The Kahn CSSB method was also briefly used by Airphone as the modulation method employed for early consumer telephone calls that could be placed from an aircraft to ground. This was quickly supplanted by digital modulation methods to achieve even greater spectral efficiency.
While CSSB is seldom used today in the AM/MW broadcast bands worldwide, some amateur radio operators still experiment with it.
The front end of an SSB receiver is similar to that of an AM or FM receiver, consisting of a superheterodyne RF front end that produces a frequency-shifted version of the radio frequency (RF) signal within a standard intermediate frequency (IF) band.
To recover the original signal from the IF SSB signal, the single sideband must be frequency-shifted down to its original range of baseband frequencies, by using a product detector which mixes it with the output of a beat frequency oscillator (BFO). In other words, it is just another stage of heterodyning. For this to work, the BFO frequency must be exactly adjusted. If the BFO frequency is off, the output signal will be frequency-shifted (up or down), making speech sound strange and "Donald Duck"-like, or unintelligible.
For audio communications, there is a common agreement about the BFO oscillator shift of 1.7 kHz. A voice signal is sensitive to about 50 Hz shift, with up to 100 Hz still bearable. Some receivers use a carrier recovery system, which attempts to automatically lock on to the exact IF frequency. The carrier recovery doesn't solve the frequency shift. It gives better S/N ratio on the detector output.
As an example, consider an IF SSB signal centered at frequency = 45000 Hz. The baseband frequency it needs to be shifted to is = 2000 Hz. The BFO output waveform is . When the signal is multiplied by (aka heterodyned with) the BFO waveform, it shifts the signal to , and to , which is known as the beat frequency or image frequency. The objective is to choose an that results in = 2000 Hz. (The unwanted components at can be removed by a lowpass filter; for which an output transducer or the human ear may serve).
There are two choices for : 43000 Hz and 47000 Hz, called low-side and high-side injection. With high-side injection, the spectral components that were distributed around 45000 Hz will be distributed around 2000 Hz in the reverse order, also known as an inverted spectrum. That is in fact desirable when the IF spectrum is also inverted, because the BFO inversion restores the proper relationships. One reason for that is when the IF spectrum is the output of an inverting stage in the receiver. Another reason is when the SSB signal is actually a lower sideband, instead of an upper sideband. But if both reasons are true, then the IF spectrum is not inverted, and the non-inverting BFO (43000 Hz) should be used.
If is off by a small amount, then the beat frequency is not exactly , which can lead to the speech distortion mentioned earlier.
SSB as a speech-scrambling technique
SSB techniques can also be adapted to frequency-shift and frequency-invert baseband waveforms (voice inversion). This voice scrambling method was made by running the audio of one side band modulated audio sample though its opposite (e.g. running an LSB modulated audio sample through a radio running USB modulation). These effects were used, in conjunction with other filtering techniques, during World War II as a simple method for speech encryption. Radiotelephone conversations between the US and Britain were intercepted and "decrypted" by the Germans; they included some early conversations between Franklin D. Roosevelt and Churchill. In fact, the signals could be understood directly by trained operators. Largely to allow secure communications between Roosevelt and Churchill, the SIGSALY system of digital encryption was devised.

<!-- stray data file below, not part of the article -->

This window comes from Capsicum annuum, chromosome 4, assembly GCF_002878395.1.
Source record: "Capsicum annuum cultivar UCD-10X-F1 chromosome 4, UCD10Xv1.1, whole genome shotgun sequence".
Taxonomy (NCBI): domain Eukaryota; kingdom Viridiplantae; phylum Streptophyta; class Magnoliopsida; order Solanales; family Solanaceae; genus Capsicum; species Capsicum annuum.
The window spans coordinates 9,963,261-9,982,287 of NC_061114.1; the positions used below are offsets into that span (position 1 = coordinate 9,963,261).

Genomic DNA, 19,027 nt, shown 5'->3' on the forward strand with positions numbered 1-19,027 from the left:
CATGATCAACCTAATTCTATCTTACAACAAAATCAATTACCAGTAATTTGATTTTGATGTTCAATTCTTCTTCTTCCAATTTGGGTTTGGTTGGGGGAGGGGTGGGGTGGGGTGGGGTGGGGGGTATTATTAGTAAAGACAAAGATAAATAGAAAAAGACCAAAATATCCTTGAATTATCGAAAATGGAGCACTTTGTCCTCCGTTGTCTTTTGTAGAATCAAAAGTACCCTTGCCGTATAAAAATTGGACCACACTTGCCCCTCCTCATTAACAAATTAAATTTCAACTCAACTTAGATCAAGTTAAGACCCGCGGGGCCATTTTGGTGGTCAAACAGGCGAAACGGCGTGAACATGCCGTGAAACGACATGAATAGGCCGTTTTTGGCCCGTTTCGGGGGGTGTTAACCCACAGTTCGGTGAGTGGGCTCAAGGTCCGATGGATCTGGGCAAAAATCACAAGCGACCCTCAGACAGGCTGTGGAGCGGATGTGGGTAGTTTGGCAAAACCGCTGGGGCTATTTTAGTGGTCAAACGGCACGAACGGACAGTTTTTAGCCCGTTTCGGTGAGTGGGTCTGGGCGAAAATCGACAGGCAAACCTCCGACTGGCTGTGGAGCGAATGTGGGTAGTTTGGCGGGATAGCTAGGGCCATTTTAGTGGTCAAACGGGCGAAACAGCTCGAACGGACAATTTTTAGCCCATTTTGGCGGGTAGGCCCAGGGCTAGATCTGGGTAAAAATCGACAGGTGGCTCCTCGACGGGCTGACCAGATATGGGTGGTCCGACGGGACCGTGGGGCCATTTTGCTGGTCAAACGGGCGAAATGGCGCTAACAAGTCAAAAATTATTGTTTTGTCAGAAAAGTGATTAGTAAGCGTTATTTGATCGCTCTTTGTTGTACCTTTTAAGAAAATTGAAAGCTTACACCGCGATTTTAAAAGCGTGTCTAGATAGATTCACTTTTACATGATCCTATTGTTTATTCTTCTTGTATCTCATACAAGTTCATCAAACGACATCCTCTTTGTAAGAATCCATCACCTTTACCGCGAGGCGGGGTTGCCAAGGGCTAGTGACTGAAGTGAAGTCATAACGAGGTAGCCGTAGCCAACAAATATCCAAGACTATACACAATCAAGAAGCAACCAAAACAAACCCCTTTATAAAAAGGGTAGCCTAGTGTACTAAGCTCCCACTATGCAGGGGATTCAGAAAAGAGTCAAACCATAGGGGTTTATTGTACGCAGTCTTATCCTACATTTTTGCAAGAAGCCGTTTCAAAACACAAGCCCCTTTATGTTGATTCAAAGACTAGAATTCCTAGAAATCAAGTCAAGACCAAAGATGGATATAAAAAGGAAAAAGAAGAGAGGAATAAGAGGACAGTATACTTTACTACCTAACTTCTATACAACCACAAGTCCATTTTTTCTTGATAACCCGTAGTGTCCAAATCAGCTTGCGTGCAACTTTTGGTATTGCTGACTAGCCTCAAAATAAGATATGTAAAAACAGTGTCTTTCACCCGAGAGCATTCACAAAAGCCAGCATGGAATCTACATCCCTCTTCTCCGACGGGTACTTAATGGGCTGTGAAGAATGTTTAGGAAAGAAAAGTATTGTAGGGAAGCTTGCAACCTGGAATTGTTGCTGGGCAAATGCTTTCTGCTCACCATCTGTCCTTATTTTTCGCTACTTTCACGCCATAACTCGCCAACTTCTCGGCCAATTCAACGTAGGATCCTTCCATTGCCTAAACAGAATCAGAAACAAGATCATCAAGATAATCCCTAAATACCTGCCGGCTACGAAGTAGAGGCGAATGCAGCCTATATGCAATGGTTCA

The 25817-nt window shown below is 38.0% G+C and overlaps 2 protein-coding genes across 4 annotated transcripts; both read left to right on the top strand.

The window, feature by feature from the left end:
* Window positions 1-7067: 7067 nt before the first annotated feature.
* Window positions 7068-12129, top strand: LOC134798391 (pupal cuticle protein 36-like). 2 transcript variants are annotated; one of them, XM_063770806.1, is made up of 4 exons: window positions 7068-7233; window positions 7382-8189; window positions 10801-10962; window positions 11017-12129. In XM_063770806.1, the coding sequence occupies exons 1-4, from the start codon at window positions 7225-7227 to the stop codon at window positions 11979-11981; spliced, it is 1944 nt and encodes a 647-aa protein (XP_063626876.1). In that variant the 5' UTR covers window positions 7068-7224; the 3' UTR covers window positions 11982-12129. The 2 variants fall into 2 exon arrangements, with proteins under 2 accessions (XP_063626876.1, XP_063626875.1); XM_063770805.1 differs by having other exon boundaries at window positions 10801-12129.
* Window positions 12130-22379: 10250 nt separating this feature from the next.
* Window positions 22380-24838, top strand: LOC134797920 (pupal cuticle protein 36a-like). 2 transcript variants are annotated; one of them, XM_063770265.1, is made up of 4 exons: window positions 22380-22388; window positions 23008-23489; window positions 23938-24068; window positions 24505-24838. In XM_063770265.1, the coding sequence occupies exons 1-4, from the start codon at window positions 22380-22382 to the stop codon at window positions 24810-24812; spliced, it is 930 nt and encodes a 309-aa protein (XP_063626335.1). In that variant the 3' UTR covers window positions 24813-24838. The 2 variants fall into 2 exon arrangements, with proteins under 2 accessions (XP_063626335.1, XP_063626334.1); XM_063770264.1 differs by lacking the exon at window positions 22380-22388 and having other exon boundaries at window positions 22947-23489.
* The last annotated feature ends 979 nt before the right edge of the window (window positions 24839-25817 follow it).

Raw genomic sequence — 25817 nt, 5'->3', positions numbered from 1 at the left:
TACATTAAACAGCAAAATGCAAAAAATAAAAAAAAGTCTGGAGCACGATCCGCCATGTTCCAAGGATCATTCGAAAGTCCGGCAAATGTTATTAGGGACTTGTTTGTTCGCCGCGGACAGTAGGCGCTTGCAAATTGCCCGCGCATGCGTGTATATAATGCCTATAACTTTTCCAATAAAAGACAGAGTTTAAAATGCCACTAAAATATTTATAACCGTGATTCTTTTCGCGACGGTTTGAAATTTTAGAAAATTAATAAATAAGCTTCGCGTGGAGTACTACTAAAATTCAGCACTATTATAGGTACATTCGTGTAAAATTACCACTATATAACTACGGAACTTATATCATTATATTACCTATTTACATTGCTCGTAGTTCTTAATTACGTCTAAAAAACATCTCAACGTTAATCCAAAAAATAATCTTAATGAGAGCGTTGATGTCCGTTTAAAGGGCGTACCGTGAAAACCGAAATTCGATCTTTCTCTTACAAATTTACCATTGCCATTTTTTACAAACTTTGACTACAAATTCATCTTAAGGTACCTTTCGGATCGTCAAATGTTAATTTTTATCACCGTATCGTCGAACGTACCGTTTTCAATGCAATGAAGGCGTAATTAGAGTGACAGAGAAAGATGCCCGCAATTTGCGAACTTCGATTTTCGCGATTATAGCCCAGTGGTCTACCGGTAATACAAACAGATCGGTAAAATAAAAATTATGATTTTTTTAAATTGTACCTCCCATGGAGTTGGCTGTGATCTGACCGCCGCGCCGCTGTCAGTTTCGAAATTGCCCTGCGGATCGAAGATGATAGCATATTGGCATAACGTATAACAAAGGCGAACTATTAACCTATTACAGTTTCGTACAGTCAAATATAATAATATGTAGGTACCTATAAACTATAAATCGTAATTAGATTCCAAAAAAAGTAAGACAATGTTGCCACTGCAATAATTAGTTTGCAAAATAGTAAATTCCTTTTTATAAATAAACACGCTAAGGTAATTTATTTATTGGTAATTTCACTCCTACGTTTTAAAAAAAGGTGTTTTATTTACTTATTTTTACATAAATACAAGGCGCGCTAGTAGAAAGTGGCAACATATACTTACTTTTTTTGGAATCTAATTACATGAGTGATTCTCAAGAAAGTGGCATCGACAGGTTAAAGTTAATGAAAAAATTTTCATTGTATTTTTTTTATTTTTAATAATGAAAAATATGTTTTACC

Today, such simple inversion-based speech encryption techniques are easily decrypted using simple techniques and are no longer regarded as secure.
Vestigial sideband (VSB)
Limitation of single-sideband modulation being used for voice signals and not available for video/TV signals leads to the usage of vestigial sideband. A vestigial sideband (in radio communication) is a sideband that has been only partly cut off or suppressed. Television broadcasts (in analog video formats) use this method if the video is transmitted in AM, due to the large bandwidth used. It may also be used in digital transmission, such as the ATSC standardized 8VSB.
The broadcast or transport channel for TV in countries that use NTSC or ATSC has a bandwidth of 6 MHz. To conserve bandwidth, SSB would be desirable, but the video signal has significant low-frequency content (average brightness) and has rectangular synchronising pulses. The engineering compromise is vestigial-sideband transmission. In vestigial sideband, the full upper sideband of bandwidth W2 = 4.75 MHz is transmitted, but only W1 = 1.25 MHz of the lower sideband is transmitted, along with a carrier. This effectively makes the system AM at low modulation frequencies and SSB at high modulation frequencies. The absence of the lower sideband components at high frequencies must be compensated for, and this is done in the IF amplifier.